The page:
NEW DELHI, September 23 – They were meant to showcase the emergence of a country with superpower ambitions. Instead the Delhi Commonwealth Games have shone an unflattering light on old-fashioned ills that still blight India.With 10 days to go, the accumulation of countless missed deadlines, political drift and shambolic organisation has led to a crisis, with serious questions being raised about whether the October 3-14 showpiece can go ahead.
Inevitably, in a century many think will be defined by the growth of Asia’s biggest countries India and China, the disastrous run-up to the Delhi games is being compared to the slick organisation of the 2008 Beijing Olympics.
The parallel might seem unfair — China’s economy is three times the size of its rival’s and the Beijing regime has none of India’s democratic constraints — but it is a comparison that Indian organisers have actively encouraged.
"It is going to be the best infrastructure in the world. It is going to have the best games; better than the Beijing Olympics," the under-fire Indian chief organiser Suresh Kalmadi boasted at the end of last month.
He and other organisers have continued to insist the games — five times over budget at three billion US dollars — will be the best ever Commonwealth event, despite mounting evidence to the contrary.
This week, a bridge collapsed at the main stadium; the athletes’ village was described as "uninhabitable", "filthy" and unfinished; and several crowd-pulling star athletes pulled out.
"I have never seen a country where they talk against their own like this," Delhi chief minister Sheila Dikshit complained on Wednesday as she spoke to the hostile local media.
"These are our games. We should put our best foot forward."
The image that the nation was hoping to project was its new, dynamic one, the "shining" India of political sloganeering — one of nine percent economic growth, high-tech software companies and new diplomatic clout abroad.
Instead, the old image of a stifling and inefficient bureaucracy, poor infrastructure, corruption and squalor has been broadcast around the world.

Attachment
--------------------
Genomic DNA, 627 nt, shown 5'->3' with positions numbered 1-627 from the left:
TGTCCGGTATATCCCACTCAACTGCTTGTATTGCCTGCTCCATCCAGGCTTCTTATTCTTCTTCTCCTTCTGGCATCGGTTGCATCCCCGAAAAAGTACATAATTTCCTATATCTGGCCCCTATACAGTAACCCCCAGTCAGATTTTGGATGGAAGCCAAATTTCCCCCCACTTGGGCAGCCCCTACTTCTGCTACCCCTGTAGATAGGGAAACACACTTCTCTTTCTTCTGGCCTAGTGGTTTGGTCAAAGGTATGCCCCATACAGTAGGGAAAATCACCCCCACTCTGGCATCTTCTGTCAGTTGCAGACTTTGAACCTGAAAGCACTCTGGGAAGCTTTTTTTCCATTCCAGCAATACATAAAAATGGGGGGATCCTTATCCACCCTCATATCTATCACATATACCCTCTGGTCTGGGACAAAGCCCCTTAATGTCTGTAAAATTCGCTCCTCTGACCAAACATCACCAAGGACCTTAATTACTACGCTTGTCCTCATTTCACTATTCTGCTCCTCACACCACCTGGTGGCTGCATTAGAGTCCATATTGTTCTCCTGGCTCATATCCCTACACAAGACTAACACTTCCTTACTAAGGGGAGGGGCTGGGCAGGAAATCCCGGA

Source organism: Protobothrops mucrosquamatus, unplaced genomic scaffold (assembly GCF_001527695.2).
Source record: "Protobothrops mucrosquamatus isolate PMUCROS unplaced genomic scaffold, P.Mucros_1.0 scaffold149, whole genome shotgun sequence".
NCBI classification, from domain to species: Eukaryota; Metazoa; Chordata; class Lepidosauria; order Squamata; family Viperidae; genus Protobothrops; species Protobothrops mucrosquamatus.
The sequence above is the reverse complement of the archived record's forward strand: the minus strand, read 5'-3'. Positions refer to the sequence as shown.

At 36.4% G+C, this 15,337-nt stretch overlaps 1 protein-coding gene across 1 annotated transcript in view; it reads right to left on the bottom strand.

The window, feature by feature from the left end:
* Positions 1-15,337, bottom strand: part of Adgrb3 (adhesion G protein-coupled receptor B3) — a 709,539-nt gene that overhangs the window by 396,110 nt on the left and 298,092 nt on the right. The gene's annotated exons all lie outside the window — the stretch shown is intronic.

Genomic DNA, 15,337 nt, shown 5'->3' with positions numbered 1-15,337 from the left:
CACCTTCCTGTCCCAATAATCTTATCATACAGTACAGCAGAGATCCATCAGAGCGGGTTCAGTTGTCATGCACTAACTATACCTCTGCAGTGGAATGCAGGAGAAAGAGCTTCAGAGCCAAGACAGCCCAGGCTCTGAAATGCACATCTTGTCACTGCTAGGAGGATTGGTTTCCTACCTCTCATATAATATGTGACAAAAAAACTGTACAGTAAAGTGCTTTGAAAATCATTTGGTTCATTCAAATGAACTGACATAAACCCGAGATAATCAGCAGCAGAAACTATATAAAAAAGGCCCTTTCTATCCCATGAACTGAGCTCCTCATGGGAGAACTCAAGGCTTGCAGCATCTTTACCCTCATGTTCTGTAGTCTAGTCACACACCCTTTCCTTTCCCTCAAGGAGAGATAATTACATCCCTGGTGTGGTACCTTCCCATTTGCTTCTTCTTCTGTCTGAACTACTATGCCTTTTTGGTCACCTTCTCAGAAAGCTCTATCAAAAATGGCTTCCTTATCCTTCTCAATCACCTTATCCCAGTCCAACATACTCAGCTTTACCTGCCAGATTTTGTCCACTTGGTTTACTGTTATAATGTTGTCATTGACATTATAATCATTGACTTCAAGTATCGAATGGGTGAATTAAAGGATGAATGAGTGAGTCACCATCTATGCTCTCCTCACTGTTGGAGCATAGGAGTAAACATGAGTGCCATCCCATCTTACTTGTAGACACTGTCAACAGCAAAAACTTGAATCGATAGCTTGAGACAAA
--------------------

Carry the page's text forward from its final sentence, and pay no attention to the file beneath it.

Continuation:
The blame for the mess, says Bimal Jalan, a former governor of the Indian central bank and parliamentarian, lies firmly with the country’s unreformed public administration that has not modernised like the corporate sector.
"We should have created one body that could take all the decisions for the games," he told AFP. "This always creates problems in India. There’s nothing that can be done without nine ministries involved."
An unresponsive bureaucracy, unaccountable ministers and corruption are all blamed for India’s failure over decades to provide infrastructure and public services for its fast-growing billion-plus population.
Even today in the middle-class suburbs of New Delhi, Mumbai or IT hub Bangalore, water, refuse collection, electricity and public medical facilities remain in short supply. Up to 400 million lack any access to electricity.
"What this shows about modern India is that there is really a new type of India in the private sector and then there’s the government of India," Kamil Zaheer, an Indian manager at a US multinational, told AFP.
"The government, despite its pretensions about being a superpower, is stuck in a morass of corruption with no accountability," he said.
Jalan points to private-sector success in building infrastructure such as the world’s biggest oil refinery complex in western Gujarat state operated by Reliance, or the newly opened international airport in New Delhi.
"It’s not India’s inability to build infrastructure. It’s the Indian government’s inability," he said.
For the time being, organisers and political leaders appear out of touch with the depths of anger and shame felt by many.
A quick survey of views on Delhi’s streets suggested the event is increasingly seen as an extravagant waste of public money that has embarrassed the country.
"There should be a Commonwealth jail. All the guys working from top to bottom, including various government agencies, should be paraded naked and all their assets should be frozen," suggested 28-year-old Divya Gupta.
Only one in 10 people selected at random on one of central Delhi’s main commercial roads had anything positive to say.
"The Commonwealth Games is an example of how poorly we in India handle planning and execution," said Shivraj Parshad, a 36-year-old media professional.
"What is shocking is that while the games were tagged as a big international showcase, we have spent the last two years fighting and screwing it all up."